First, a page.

São Paulo might be the site of the most decisive moment in this season’s Formula One World Championship. While a number of championships have been decided on track at Interlagos over the years, the precise location will likely be the race stewards’ office this time around. The location of where Lewis Hamilton was disqualified from qualifying.
Hamilton was summoned to the stewards’ office after Friday’s qualifying session. Hamilton was able to set a lap time four-tenths of a second faster than the championship leader Max Verstappen to secure the first starting position in today’s sprint qualifying session.
Hamilton’s Mercedes had a noticeable straight line speed advantage over Verstappen’s Red Bull. While the new internal combustion engine fitted to his Mercedes could be a logical explanation for the advantage, Hamilton was summoned to the stewards’ office because his Mercedes failed to pass scrutineering. The drag reduction system fitted to the car’s rear wing opened wider than the mandated 85 millimeters (3.35 inches) as specified in Formula One’s technical regulations. The race stewards were unable to reach a decision on Friday. They also requested the removal of the rear wing assembly in question to be impounded and held overnight.
It was rumored that a decision was not made because there needed to be further investigations over mitigating circumstances. One of those rumored mitigating circumstances was that Max Verstappen had physically touched the Mercedes rear wing after the qualifying session. A rumor that was quickly confirmed when the stewards summoned Max Verstappen to report to them this morning for an alleged violation of Article 2.5.1 of the FIA International Sporting Code. The cited portion of the code states that only assigned personnel may enter parc fermé and only those personnel may interact with the cars in parc fermé.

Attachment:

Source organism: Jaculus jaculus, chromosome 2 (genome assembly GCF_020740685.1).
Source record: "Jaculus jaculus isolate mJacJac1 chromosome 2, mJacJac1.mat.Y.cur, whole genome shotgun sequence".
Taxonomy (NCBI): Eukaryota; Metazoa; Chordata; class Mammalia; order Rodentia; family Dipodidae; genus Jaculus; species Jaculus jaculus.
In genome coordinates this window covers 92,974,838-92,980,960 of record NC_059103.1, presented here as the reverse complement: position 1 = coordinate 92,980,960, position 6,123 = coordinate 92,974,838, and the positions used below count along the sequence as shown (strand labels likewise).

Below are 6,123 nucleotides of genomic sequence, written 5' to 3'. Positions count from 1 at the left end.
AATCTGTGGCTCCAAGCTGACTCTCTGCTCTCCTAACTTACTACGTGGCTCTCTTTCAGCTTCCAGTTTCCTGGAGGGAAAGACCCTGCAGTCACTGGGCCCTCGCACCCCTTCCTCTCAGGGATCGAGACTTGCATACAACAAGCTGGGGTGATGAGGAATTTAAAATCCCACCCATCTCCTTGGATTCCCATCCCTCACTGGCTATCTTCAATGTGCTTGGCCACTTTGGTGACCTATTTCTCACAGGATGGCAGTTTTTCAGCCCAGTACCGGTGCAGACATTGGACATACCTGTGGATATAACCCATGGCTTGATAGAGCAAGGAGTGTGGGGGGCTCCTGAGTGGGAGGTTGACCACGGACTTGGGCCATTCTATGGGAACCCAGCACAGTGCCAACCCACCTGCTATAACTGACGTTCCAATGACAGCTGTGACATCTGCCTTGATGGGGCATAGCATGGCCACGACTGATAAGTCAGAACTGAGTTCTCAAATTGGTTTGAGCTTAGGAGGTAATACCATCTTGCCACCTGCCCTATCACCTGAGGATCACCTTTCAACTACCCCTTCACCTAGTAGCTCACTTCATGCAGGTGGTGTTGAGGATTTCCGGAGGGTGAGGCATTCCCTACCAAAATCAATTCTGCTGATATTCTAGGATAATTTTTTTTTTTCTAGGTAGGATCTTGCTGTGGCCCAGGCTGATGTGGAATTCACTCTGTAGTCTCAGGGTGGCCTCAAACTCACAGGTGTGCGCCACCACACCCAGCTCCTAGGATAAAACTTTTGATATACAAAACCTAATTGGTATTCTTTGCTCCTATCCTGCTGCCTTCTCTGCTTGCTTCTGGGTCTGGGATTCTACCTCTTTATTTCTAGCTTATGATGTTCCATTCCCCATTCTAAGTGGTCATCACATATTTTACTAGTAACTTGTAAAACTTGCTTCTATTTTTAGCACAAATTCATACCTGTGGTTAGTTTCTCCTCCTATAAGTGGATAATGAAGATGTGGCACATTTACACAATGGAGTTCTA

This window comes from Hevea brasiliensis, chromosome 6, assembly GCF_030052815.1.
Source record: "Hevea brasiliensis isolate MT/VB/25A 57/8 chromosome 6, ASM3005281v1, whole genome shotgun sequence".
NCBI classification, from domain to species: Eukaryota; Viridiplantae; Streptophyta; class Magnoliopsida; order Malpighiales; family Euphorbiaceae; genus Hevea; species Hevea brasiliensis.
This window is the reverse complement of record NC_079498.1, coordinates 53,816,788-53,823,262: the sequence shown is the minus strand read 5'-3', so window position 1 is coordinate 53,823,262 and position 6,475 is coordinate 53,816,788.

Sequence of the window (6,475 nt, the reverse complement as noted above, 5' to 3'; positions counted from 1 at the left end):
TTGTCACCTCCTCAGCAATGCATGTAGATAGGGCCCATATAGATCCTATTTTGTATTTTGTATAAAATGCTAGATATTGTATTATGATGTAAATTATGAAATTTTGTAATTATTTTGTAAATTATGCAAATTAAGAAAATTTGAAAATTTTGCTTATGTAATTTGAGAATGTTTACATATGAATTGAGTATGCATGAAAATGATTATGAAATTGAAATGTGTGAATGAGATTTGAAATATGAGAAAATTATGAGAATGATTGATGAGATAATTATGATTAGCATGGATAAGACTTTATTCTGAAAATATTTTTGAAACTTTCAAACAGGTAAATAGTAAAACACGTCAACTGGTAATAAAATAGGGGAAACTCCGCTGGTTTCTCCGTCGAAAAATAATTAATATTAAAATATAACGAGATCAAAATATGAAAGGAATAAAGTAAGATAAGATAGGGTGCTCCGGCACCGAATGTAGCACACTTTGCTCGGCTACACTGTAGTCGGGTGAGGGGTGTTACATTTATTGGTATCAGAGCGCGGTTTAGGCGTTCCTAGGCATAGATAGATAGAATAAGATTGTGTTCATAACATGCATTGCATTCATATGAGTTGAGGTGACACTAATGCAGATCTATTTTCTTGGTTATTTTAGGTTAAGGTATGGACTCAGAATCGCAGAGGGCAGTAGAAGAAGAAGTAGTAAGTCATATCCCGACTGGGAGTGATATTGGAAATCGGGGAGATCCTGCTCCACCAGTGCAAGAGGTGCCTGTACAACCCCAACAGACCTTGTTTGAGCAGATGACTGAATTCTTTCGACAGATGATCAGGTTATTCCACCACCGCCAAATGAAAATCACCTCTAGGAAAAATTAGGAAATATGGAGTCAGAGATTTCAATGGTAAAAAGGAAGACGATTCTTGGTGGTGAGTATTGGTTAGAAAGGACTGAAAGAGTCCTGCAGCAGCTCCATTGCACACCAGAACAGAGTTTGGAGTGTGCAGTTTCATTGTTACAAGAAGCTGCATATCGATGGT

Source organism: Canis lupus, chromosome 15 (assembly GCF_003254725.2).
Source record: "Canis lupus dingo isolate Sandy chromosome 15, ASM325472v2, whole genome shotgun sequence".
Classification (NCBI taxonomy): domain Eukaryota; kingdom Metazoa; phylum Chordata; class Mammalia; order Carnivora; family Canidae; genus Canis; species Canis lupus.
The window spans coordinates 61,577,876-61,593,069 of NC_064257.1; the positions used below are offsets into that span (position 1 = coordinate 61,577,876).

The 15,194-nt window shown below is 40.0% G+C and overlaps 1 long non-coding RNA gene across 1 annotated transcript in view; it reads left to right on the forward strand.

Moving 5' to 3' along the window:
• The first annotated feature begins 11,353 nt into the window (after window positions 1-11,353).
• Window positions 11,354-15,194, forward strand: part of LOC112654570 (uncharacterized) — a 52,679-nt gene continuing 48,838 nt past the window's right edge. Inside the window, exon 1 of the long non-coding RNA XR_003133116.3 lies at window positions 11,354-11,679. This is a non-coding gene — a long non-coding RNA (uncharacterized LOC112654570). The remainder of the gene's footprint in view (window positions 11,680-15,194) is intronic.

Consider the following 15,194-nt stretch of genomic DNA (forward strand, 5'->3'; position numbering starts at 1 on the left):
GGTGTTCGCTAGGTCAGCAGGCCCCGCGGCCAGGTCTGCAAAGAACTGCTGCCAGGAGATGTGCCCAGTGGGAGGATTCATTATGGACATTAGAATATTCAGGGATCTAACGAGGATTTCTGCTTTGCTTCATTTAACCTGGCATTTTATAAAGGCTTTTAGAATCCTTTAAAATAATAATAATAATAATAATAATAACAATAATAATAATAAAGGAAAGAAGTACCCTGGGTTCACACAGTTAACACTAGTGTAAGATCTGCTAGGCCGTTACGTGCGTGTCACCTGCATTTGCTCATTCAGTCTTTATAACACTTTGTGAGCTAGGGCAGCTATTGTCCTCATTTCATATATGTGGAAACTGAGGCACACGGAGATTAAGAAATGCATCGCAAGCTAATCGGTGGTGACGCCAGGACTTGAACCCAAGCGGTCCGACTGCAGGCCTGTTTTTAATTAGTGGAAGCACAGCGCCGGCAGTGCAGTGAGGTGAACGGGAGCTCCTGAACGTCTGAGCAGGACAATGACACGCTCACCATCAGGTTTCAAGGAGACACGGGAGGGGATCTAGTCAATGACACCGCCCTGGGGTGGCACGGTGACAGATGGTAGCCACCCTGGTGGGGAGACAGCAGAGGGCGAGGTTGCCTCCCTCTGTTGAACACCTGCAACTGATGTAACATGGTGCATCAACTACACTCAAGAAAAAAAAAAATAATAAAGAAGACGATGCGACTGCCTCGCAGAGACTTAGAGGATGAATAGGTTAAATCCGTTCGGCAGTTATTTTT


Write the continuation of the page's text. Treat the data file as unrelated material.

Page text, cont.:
After Verstappen and Red Bull left stewards’ office, representatives from Mercedes spent almost an hour with the stewards. The stewards later decided with the agreement of Mercedes that Verstappen was ”unlikely that Verstappen’s actions caused the fault.” However, Verstappen was fined 50,000 euro for his actions.
Mercedes would understandably face much harsher consequences for its actions. Lewis Hamilton was disqualified from qualifying and will start today’s sprint race from the back of the field. FIA stewards felt it was “not a systemic breach” as in that Mercedes-AMG Petronas did not intentionally attempt to subvert the regulations, its car was just simply not in compliance with the regulations after qualifying.